Machine Learning Could Enhance Methane Leak Detection Technology

Machine Learning Could Enhance Methane Leak Detection Technology
Machine learning offers an opportunity to enhance methane leak detection technology.

A new methane leak detection system being developed for the U.S. Department of Energy’s (DOE) National Energy Technology Laboratory will utilize machine learning to enable the detection of small leaks.

San Antonio-based Southwest Research Institute’s (SwRI) effort has two goals: to develop an autonomous, real-time system to detect methane leaks that can’t currently be detected with existing technology, and to develop this technology for use across the entire natural gas supply chain, from production to distribution. The project, which will take place over the next 18 months, is being funded by a $798,000 DOE award.

Methane is the main molecule in natural gas and the most prevalent greenhouse gas emitted in the United States, according to SwRI. While methane accounts for 11 percent of U.S. greenhouse gas emissions, it is considered more threatening than carbon dioxide because it absorbs heat more effectively.

For the project’s first phase, SwRI will use liquid spill detection capabilities it already has developed and implement it into a system using integrated optical sensors. The system also will feature an embedded processing unit to enable machine learning through algorithms that recognize patterns and trigger alarms during leak events. The project’s second phase will focus on integrating and field-testing the system to document and demonstrate capabilities within a controlled environment, SwRI said in the release.

The system will work by taking in optical data from a camera similar to one on a cell phone, but with higher quality. It also will use a mid-wave infrared camera that can detect whether methane absorption is occurring, said Maria Araujo, a manager with SwRI’s Intelligent Systems Division, in an interview with Rigzone.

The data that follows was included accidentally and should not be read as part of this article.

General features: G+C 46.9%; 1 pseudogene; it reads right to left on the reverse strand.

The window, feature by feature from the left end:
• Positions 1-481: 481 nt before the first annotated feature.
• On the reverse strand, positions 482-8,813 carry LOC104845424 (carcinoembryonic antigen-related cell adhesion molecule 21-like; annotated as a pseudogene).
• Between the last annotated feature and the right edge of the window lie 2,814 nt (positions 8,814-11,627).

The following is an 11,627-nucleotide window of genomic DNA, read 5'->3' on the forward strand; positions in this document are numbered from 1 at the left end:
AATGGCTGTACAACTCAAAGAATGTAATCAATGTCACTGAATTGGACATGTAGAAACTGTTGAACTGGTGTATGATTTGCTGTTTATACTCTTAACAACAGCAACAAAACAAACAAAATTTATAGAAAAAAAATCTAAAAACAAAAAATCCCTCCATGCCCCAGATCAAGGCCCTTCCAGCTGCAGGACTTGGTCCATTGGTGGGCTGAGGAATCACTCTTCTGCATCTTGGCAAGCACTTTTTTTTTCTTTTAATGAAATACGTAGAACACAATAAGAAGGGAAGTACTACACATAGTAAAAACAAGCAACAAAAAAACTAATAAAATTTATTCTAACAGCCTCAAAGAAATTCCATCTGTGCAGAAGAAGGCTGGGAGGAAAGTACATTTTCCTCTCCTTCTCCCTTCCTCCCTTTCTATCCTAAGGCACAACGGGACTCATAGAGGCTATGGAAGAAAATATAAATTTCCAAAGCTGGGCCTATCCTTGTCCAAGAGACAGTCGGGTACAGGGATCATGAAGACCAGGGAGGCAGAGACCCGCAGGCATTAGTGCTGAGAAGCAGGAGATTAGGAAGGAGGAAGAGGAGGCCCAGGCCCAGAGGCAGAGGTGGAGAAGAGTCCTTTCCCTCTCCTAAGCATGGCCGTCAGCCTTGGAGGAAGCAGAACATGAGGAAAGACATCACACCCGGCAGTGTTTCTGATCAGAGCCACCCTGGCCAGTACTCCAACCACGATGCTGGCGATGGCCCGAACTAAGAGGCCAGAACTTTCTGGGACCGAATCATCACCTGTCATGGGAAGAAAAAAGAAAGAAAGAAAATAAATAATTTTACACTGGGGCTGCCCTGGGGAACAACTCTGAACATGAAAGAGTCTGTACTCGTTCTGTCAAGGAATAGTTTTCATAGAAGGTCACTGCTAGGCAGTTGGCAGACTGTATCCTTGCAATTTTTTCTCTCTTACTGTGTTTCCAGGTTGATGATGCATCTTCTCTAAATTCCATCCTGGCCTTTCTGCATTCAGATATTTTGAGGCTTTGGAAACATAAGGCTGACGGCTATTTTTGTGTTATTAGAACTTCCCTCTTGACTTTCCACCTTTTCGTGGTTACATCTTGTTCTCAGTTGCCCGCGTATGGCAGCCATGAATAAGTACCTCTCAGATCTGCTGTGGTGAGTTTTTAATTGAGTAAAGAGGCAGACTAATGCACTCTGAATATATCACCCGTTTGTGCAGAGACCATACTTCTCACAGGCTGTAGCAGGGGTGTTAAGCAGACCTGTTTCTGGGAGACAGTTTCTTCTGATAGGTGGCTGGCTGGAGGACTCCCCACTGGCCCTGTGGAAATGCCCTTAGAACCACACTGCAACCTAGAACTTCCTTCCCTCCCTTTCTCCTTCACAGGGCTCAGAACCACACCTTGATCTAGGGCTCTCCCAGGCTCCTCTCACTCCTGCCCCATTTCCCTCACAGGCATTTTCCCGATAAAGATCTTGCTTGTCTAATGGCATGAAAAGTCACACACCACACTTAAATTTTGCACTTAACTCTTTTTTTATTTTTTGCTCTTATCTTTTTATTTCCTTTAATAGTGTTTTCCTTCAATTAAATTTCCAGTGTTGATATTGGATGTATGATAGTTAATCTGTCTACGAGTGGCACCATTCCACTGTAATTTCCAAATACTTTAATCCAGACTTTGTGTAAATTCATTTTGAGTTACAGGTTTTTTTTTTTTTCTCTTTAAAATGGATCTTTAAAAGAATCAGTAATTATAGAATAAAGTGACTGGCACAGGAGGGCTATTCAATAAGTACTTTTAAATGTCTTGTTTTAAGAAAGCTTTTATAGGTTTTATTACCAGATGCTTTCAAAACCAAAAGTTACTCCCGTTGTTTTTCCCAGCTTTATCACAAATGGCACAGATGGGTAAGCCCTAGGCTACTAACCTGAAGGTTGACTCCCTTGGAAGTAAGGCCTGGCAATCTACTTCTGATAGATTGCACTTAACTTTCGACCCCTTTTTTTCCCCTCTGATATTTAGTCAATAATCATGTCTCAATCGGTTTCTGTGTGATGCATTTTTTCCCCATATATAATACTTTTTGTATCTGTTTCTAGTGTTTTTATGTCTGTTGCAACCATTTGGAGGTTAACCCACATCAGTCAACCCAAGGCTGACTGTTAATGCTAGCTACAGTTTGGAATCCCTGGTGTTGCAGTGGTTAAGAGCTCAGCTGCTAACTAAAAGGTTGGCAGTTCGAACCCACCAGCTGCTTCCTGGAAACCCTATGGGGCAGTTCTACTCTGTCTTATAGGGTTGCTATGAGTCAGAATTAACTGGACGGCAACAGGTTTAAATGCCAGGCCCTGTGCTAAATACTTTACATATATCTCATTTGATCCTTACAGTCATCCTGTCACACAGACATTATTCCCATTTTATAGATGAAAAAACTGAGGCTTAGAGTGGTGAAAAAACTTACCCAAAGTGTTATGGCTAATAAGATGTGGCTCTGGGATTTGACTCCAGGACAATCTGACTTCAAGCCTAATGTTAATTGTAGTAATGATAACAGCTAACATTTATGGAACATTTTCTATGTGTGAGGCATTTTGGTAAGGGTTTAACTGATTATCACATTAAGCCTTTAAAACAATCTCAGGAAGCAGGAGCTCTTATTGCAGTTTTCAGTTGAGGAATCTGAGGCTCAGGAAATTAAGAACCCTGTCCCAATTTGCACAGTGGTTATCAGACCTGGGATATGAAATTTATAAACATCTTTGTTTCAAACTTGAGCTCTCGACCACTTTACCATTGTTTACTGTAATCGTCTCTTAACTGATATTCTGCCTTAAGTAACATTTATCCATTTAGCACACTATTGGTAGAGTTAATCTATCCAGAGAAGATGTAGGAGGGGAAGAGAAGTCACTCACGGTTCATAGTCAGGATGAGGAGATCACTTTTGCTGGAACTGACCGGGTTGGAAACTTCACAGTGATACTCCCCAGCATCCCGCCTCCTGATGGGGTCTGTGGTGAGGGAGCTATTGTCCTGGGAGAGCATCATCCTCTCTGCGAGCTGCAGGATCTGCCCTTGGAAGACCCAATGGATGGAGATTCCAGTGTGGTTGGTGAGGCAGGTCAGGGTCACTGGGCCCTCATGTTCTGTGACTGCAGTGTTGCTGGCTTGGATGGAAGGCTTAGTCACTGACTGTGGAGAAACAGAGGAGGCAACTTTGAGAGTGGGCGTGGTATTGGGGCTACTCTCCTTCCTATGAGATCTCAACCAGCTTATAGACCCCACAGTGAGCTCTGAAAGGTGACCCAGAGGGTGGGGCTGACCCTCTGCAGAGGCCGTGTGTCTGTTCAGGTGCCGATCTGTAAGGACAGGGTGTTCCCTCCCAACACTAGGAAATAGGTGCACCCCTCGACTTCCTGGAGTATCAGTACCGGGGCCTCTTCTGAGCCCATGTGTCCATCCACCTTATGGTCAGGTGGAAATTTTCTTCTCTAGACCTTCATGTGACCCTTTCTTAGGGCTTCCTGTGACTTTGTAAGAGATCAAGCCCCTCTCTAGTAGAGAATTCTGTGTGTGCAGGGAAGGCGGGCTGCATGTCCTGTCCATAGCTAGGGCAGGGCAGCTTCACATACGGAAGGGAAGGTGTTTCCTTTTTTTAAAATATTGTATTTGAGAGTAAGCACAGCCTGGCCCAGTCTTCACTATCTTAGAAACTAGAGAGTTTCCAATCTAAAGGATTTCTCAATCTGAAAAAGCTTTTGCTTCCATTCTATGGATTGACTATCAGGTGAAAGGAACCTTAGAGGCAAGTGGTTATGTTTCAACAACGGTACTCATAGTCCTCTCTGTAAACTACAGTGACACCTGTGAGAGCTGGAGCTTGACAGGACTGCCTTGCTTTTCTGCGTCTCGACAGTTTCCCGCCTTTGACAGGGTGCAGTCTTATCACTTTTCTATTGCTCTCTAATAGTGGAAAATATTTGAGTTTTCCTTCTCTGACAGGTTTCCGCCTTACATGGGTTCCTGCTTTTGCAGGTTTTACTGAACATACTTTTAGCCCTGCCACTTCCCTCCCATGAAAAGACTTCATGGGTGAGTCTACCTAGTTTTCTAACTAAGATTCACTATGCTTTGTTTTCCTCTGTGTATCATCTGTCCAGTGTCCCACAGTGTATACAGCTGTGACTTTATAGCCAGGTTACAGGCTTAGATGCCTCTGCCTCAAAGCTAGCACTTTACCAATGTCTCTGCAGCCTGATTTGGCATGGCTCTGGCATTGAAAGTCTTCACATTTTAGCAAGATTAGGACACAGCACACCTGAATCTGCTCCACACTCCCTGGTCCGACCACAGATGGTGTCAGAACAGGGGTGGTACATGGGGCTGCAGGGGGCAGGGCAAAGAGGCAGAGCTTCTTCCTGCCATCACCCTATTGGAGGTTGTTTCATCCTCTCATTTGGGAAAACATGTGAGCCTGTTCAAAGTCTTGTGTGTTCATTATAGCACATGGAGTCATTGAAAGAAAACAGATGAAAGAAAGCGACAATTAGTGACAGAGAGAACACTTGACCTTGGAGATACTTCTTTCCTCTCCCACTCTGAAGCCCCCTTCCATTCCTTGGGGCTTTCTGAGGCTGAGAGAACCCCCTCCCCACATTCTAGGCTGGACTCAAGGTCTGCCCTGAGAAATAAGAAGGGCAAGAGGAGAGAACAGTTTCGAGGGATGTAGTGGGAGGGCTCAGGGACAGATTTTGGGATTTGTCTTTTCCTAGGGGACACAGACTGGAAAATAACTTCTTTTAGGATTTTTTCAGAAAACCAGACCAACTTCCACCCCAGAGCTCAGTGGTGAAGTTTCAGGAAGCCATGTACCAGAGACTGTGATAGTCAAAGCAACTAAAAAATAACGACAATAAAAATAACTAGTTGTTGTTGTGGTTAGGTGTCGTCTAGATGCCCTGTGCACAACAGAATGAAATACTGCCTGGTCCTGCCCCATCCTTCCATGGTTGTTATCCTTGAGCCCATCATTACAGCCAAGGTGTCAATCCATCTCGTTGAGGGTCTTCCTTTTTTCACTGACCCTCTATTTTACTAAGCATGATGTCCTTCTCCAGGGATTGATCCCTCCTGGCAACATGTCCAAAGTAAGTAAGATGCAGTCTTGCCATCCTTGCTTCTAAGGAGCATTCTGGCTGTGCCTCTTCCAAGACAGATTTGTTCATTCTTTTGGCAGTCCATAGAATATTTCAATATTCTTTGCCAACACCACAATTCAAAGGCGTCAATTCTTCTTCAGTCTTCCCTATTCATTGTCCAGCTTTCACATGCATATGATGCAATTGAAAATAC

The technology will be suitable for airborne applications, including manned and unmanned aircraft, ground applications, as well as stationary applications, such as monitoring of pipeline pump stations. The technology could also potentially be implemented for drone technology, Araujo said.

Finding smaller methane leaks has posed a challenging problem for the oil and gas industry, Araujo said, requiring both inspection personnel and sensor devices stationed across pipelines and other energy infrastructure on a 24/7 basis. To find smaller leaks, oil and gas companies have to carry out expensive retrofits of existing systems. Another issue with these technologies is their high rates of false alarms. Systems that “cry wolf all the time make you lose confidence in the technology.”

Emerging Technologies Offer Opportunity for Methane Leak Detection

Emerging technologies offer an opportunity for oil and gas companies to enhance leak detection technologies. Data management combined with artificial intelligence (AI) and analytics will allow companies to monitor gas temperature, pressure and flow, and determine what is normal, set benchmarks with ranges that are normal and if a threshold violation occurs, this should set off an alarm, or send notification that something is wrong, Chris Niven, research director at IDC Energy Insights, told Rigzone.

“Over time, AI will learn what works and what doesn’t as the system expands to include more data for comparison and more analytics to be able to predict, within a reasonable range of accuracy, that some kind of leak is about to occur, or has occurred and should prioritize potential leaks and other problems before they happen,” Niven explained.

Methane leaks can occur in a number of areas, including pipelines. Finding small methane leaks and quickly addressing them is tricky, Kyle Landry, research associate for Lux Research’s Autonomous 2.0 Research team, said. Doing so requires gathering data from all sensors and sifting through all the data to find some kind of outlier that could indicate a leak. In some industries, this is conducted by workers reading data off machines, then running data through regression algorithms on a spreadsheet.


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Karen Boman has more than 10 years of experience covering the upstream oil and gas sector. Email Karen at kboman@rigzone.com

WHAT DO YOU THINK?

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Sean Rouillard | Nov. 5, 2016
We have applied this technology monitoring methane gas emissions in Western Canada. This team is on the right track - we have examples of the results if anyone is interested. Can also install at 1/20th the cost of this Grant Funding program.


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